• BRIEF DESCRIPTION OF THE DRAWINGS
  • [0013]
    FIG. 1 is a block diagram of automated computing machinery useful in providing an algorithmically generated password to an application.
  • [0014]
    FIG. 2 is a software architecture diagram illustrating an exemplary method for providing a password to an application in accordance with the present invention.
  • [0015]
    FIG. 3 is a software architecture diagram illustrating an exemplary method of applying a hashing algorithm associated with the passkey event to a master password to generate an application specific password in accordance with the present invention.
  • [0016]
    FIG. 4 is a flow chart illustrating an exemplary method for providing a password to an application in accordance with the present invention.
  • DETAILED DESCRIPTION OF EXEMPLARY EMBODIMENTS Introduction
  • [0017]
    The present invention is described to a large extent in this specification in terms of methods for providing a password to an application. Persons skilled in the art, however, will recognize that any computer system that includes suitable programming means for operating in accordance with the disclosed methods also falls well within the scope of the present invention. Suitable programming means include any means for directing a computer system to execute the steps of the method of the invention, including for example, systems comprised of processing units and arithmetic-logic circuits coupled to computer memory, which systems have the capability of storing in computer memory, which computer memory includes electronic circuits configured to store data and program instructions, programmed steps of the method of the invention for execution by a processing unit.
  • [0018]
    The invention also may be embodied in a computer program product, such as a diskette or other recording medium, for use with any suitable data processing system. Embodiments of a computer program product may be implemented by use of any recording medium for machine-readable information, including magnetic media, optical media, or other suitable media. Persons skilled in the art will immediately recognize that any computer system having suitable programming means will be capable of executing the steps of the method of the invention as embodied in a program product. Persons skilled in the art will recognize immediately that, although most of the exemplary embodiments described in this specification are oriented to software installed and executing on computer hardware, nevertheless, alternative embodiments implemented as firmware or as hardware are well within the scope of the present invention.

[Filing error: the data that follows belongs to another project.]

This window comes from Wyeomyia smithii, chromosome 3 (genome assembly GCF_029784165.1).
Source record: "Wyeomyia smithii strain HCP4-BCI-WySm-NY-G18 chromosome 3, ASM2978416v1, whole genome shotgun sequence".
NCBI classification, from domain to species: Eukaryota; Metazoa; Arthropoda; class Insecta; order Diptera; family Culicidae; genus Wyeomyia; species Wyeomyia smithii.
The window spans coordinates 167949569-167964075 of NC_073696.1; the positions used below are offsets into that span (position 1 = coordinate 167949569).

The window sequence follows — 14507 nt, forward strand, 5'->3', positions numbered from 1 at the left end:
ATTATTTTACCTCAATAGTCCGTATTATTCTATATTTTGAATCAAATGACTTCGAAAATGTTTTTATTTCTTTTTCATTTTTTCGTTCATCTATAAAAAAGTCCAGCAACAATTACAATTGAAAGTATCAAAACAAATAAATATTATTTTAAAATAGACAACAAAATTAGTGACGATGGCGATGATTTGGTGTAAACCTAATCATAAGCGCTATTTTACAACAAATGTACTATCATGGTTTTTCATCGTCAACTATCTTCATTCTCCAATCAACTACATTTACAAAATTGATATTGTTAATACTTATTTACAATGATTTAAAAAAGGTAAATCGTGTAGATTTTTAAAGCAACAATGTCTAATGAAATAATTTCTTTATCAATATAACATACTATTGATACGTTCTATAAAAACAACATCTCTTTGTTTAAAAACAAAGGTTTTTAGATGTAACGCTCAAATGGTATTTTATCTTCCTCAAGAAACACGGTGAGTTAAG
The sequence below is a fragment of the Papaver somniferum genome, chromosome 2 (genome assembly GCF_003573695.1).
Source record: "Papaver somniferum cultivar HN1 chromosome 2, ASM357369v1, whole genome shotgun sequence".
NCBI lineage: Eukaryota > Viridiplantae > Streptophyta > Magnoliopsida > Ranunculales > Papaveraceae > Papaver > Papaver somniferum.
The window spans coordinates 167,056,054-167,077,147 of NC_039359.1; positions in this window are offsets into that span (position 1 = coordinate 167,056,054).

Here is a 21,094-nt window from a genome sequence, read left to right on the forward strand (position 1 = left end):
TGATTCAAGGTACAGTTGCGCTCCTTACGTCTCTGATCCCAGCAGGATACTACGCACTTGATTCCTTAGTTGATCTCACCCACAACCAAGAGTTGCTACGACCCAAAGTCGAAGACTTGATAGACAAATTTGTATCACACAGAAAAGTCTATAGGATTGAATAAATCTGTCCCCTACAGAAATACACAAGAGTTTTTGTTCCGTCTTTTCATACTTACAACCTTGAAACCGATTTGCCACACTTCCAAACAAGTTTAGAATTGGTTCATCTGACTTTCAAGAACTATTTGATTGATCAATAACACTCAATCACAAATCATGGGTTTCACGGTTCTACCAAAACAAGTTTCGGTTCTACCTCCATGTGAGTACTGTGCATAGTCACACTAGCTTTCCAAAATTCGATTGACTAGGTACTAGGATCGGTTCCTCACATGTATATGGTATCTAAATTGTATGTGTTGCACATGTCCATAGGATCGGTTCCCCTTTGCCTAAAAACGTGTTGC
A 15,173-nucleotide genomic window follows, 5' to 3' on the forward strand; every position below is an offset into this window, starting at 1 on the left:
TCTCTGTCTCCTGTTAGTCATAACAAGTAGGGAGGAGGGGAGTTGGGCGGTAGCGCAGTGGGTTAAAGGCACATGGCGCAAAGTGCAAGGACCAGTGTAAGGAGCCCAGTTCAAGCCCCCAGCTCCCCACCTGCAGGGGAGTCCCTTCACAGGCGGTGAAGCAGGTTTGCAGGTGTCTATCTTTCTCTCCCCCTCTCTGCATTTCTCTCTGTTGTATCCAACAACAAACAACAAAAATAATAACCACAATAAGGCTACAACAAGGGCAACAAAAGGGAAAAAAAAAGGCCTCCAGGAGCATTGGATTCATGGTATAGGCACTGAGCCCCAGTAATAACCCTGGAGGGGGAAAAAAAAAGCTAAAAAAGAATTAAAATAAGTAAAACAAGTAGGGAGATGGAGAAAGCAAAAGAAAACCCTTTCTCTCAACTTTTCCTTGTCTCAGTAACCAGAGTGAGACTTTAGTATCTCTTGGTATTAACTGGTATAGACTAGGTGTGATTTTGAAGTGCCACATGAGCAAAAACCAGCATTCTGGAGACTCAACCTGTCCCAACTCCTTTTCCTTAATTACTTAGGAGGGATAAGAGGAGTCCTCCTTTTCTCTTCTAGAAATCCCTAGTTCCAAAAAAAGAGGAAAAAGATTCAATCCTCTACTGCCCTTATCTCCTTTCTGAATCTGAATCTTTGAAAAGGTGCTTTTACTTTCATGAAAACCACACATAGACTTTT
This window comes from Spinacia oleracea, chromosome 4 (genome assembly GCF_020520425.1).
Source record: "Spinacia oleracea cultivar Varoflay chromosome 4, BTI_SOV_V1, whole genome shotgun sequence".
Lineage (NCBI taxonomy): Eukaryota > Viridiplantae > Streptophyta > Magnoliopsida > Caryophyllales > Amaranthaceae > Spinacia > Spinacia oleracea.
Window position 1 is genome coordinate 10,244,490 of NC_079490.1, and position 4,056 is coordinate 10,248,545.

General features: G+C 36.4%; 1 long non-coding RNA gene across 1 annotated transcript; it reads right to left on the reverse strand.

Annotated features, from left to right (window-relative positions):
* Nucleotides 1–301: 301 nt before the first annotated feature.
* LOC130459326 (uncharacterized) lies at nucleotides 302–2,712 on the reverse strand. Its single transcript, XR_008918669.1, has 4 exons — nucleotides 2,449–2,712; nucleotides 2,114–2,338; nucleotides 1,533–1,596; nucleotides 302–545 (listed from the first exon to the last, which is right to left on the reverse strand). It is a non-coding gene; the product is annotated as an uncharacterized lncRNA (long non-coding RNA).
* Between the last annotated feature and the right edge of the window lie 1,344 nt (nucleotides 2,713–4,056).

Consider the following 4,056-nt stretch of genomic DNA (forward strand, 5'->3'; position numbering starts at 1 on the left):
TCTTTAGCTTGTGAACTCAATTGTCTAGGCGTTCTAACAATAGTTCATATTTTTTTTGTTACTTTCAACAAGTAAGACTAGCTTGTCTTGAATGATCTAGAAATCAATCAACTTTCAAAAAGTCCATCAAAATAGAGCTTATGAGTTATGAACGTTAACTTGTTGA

• Algorithmic Generation of Passwords
  • [0019]
    Methods, systems, and products for providing a password to an application according to exemplary embodiments of the present invention are explained with reference to the accompanying drawings, beginning with FIG. 1. FIG. 1 sets forth a block diagram of automated computing machinery useful in providing a password to an application in accordance with various embodiments of the present invention. The automated computing machinery of FIG. 1 includes a computer 106, such as a personal computer, laptop, minicomputer, mainframe, or any other computer that will occur to those of skill in the art. In fact, as the term is used in this specification, “computer” refers to automated computing machinery generally. The term “computer” therefore includes not only general purpose computers such as laptops, personal computer, minicomputers, and mainframes, but also includes devices such as personal digital assistants (“PDAs), network enabled handheld devices, internet-enabled mobile telephones, and so on.
  • [0020]
    The computer 106 of FIG. 1 includes at least one computer processor 156 or ‘CPU’ coupled through a system bus 160 to non-volatile computer memory 166 and to other components of the computer. Non-volatile computer memory 166 may be implemented as a hard disk drive 170, optical disk drive 172, electrically erasable programmable read-only memory space (so-called ‘EEPROM’ or ‘Flash’ memory) 174, or as any other kind of non-volatile computer memory as will occur to those of skill in the art.
  • [0021]
    The example computer 106 of FIG. 1 includes a communications adapter 167 that implements connections for data communications 184 to other computers 182, email servers and email clients. Communications adapters implement the hardware level of data communications connections through which client computers and servers send data communications directly to one another and through networks. Examples of communications adapters include modems for wired dial-up connections, Ethernet (IEEE 802.3) adapters for wired LAN connections, and 802.11b adapters for wireless LAN connections.
  • [0022]